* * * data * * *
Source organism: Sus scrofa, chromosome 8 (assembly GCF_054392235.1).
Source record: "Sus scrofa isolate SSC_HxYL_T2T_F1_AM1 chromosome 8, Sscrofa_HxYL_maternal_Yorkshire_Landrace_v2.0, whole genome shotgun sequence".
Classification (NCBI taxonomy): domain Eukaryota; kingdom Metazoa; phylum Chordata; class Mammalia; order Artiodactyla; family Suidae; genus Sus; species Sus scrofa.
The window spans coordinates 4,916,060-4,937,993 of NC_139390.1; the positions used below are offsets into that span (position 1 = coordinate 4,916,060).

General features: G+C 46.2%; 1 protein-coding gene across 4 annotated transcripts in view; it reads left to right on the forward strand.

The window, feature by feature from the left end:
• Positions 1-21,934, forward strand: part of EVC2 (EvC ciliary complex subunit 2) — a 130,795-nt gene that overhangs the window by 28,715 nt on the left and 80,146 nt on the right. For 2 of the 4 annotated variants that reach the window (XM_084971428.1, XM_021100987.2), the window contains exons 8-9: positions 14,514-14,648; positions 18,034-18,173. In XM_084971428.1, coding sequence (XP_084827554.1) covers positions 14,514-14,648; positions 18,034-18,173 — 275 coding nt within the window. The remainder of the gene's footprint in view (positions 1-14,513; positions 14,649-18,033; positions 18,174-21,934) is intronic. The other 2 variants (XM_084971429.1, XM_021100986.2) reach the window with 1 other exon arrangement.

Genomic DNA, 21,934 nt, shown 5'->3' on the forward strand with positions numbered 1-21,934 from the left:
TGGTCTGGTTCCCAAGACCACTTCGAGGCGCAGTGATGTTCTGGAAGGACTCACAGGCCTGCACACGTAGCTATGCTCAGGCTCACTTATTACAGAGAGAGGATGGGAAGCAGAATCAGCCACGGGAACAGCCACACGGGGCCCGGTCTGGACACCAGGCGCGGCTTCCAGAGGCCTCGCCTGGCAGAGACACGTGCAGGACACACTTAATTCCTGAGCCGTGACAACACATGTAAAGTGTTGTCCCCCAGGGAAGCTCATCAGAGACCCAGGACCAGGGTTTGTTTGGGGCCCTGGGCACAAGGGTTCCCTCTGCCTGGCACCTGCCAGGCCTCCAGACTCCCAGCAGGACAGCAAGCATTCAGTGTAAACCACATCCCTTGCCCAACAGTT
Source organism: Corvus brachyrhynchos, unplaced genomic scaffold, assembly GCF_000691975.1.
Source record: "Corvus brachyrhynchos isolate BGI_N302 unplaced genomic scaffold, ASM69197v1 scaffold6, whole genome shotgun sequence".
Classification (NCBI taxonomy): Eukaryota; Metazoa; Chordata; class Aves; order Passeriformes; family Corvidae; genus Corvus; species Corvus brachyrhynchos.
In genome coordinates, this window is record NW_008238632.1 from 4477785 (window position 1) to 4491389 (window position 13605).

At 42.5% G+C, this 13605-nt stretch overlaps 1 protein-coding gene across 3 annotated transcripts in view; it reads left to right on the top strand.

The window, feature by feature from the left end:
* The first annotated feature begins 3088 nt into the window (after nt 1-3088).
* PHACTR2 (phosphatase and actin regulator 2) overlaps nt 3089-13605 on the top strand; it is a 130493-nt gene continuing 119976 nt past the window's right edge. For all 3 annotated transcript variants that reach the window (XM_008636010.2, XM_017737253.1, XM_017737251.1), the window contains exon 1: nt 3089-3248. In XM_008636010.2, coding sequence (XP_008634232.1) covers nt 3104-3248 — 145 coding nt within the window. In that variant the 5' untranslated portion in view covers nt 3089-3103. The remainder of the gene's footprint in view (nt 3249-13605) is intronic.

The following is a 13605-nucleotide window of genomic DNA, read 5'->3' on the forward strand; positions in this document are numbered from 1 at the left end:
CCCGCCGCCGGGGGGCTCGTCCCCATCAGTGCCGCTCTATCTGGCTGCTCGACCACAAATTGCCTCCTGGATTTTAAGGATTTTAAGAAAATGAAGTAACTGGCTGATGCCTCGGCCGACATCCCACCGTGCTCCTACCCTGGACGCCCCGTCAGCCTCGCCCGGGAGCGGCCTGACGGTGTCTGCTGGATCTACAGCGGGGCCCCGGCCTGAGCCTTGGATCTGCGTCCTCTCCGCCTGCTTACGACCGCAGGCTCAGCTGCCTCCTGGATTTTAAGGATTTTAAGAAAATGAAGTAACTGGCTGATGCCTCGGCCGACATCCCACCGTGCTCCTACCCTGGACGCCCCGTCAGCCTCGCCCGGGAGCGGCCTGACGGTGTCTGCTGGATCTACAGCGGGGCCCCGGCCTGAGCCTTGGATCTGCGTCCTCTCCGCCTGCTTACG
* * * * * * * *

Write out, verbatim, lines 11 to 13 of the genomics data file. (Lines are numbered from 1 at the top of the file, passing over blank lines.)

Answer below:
Source record: "Corvus brachyrhynchos isolate BGI_N302 unplaced genomic scaffold, ASM69197v1 scaffold6, whole genome shotgun sequence".
Classification (NCBI taxonomy): Eukaryota; Metazoa; Chordata; class Aves; order Passeriformes; family Corvidae; genus Corvus; species Corvus brachyrhynchos.
In genome coordinates, this window is record NW_008238632.1 from 4477785 (window position 1) to 4491389 (window position 13605).